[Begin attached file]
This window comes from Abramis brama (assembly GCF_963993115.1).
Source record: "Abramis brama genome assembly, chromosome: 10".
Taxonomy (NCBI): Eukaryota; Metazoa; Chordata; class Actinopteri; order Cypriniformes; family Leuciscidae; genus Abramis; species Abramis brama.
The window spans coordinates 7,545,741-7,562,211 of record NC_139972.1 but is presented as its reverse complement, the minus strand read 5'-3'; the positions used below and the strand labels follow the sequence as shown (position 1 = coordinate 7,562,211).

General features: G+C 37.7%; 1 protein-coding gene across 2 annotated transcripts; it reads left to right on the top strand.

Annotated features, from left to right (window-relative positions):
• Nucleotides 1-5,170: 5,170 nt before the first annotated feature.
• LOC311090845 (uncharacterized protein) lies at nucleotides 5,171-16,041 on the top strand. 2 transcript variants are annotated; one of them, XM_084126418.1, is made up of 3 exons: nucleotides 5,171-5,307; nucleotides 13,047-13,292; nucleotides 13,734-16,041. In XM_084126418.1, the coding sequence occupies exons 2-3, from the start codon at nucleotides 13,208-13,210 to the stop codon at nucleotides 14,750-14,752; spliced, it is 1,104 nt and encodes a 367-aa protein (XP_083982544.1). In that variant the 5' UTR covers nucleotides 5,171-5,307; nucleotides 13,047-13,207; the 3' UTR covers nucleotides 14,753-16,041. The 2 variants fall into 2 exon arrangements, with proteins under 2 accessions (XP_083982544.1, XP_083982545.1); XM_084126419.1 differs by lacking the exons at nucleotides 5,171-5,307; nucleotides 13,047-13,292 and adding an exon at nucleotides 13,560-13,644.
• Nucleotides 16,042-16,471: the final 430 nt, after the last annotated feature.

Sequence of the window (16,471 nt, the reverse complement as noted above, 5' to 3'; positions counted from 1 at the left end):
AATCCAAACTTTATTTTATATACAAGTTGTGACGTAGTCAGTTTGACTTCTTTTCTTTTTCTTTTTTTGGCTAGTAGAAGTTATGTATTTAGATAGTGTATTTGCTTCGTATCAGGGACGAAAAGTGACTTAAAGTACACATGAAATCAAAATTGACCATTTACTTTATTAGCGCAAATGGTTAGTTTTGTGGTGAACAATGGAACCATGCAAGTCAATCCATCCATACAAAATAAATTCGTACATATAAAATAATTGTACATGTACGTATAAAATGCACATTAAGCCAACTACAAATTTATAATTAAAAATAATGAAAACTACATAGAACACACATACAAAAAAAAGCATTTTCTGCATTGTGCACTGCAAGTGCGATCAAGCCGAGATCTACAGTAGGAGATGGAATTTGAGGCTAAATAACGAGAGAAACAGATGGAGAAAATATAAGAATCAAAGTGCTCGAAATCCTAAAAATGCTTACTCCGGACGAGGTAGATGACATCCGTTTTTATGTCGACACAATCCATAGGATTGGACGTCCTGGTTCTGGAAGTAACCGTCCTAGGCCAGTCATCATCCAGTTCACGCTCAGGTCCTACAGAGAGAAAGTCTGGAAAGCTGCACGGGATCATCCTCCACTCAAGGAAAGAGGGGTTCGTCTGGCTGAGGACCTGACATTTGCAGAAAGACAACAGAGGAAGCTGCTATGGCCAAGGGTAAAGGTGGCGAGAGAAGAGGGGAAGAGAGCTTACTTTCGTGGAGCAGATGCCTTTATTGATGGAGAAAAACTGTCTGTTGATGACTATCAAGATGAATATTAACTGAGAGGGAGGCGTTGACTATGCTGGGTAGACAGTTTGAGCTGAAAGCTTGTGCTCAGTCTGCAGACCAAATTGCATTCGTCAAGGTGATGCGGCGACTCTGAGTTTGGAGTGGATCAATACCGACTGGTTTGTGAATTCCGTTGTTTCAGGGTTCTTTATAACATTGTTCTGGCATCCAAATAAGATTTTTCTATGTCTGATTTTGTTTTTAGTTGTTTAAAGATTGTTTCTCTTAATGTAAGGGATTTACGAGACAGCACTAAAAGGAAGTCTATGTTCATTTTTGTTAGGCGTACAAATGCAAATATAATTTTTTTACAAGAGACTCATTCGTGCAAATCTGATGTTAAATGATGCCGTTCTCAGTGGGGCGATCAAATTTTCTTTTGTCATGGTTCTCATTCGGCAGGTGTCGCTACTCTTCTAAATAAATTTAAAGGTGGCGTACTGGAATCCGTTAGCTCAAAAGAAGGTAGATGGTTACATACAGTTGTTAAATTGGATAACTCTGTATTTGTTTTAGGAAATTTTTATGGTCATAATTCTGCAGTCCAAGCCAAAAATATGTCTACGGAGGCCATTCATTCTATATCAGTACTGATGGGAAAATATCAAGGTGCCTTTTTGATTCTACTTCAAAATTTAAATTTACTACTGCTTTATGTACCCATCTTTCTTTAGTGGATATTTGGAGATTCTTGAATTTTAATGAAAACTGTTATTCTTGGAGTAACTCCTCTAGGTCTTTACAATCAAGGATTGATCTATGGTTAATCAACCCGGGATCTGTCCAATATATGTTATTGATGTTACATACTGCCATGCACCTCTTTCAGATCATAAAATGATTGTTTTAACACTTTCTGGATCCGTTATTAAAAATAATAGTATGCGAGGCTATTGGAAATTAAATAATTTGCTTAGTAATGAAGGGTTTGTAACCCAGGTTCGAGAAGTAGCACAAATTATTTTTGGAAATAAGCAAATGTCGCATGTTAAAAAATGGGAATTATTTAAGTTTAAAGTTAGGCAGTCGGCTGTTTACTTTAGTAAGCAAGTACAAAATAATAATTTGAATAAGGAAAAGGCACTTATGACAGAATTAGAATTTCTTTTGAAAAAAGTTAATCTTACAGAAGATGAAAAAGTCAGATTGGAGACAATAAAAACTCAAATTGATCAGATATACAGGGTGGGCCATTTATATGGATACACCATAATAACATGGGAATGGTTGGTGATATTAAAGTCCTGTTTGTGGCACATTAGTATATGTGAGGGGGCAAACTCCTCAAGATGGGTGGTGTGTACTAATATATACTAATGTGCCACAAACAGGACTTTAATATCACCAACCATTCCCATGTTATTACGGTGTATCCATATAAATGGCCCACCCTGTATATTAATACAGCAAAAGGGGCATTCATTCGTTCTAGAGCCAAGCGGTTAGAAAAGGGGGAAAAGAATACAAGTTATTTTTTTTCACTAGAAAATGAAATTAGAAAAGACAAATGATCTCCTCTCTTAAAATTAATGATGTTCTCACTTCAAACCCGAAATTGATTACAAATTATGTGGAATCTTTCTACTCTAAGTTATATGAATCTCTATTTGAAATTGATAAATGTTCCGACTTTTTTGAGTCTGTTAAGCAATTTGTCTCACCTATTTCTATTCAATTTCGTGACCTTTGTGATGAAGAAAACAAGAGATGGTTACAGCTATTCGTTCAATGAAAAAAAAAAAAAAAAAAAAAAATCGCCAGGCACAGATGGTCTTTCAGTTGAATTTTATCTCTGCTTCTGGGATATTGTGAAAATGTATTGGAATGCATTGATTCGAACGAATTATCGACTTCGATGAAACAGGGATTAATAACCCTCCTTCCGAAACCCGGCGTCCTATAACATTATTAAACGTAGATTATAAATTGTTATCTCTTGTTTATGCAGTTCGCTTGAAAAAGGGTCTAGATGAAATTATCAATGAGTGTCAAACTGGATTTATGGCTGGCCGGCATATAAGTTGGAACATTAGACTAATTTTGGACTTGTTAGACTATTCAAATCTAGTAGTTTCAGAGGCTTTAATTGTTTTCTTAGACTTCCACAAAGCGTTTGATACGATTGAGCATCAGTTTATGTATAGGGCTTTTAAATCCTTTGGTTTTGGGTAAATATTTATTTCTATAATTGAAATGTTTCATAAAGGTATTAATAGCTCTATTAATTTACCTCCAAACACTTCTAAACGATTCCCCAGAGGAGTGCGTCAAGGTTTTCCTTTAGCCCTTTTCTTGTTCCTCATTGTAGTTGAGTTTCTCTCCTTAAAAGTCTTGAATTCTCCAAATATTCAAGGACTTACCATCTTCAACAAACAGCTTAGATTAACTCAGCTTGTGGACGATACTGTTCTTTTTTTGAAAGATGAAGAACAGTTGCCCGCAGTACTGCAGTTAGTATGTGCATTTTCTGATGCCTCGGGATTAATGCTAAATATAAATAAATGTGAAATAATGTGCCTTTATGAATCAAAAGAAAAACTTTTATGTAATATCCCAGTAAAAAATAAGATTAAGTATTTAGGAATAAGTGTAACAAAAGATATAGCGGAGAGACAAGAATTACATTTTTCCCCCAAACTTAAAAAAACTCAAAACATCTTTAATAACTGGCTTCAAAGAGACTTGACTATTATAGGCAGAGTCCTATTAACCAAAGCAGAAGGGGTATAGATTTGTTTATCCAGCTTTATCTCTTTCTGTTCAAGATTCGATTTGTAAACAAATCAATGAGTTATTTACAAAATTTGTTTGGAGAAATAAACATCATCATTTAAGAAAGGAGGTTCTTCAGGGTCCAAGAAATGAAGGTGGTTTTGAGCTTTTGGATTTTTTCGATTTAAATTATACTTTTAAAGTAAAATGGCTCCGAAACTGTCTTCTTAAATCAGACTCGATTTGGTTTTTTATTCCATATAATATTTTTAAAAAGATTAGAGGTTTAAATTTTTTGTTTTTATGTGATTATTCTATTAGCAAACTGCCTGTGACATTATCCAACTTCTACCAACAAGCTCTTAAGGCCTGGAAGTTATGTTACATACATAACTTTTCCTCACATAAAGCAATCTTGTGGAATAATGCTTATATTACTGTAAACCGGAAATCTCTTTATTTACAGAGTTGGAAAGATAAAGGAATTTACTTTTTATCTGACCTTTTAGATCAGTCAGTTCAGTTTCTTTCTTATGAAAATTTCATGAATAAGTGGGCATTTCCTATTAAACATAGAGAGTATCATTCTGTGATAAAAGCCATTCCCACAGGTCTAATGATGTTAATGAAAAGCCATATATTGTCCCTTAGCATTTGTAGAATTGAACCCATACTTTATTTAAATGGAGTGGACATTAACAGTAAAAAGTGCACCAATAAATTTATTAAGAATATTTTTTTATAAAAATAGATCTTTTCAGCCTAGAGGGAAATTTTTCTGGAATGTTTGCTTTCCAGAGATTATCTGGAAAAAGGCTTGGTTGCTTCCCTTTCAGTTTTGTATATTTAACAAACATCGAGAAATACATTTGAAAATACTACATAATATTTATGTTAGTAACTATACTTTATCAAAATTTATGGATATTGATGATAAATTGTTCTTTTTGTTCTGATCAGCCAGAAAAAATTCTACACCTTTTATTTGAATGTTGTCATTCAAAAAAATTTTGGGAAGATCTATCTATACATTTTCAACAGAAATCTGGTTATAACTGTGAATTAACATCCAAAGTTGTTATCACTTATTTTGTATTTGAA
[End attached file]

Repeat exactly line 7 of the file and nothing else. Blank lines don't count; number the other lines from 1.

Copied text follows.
• Nucleotides 1-5,170: 5,170 nt before the first annotated feature.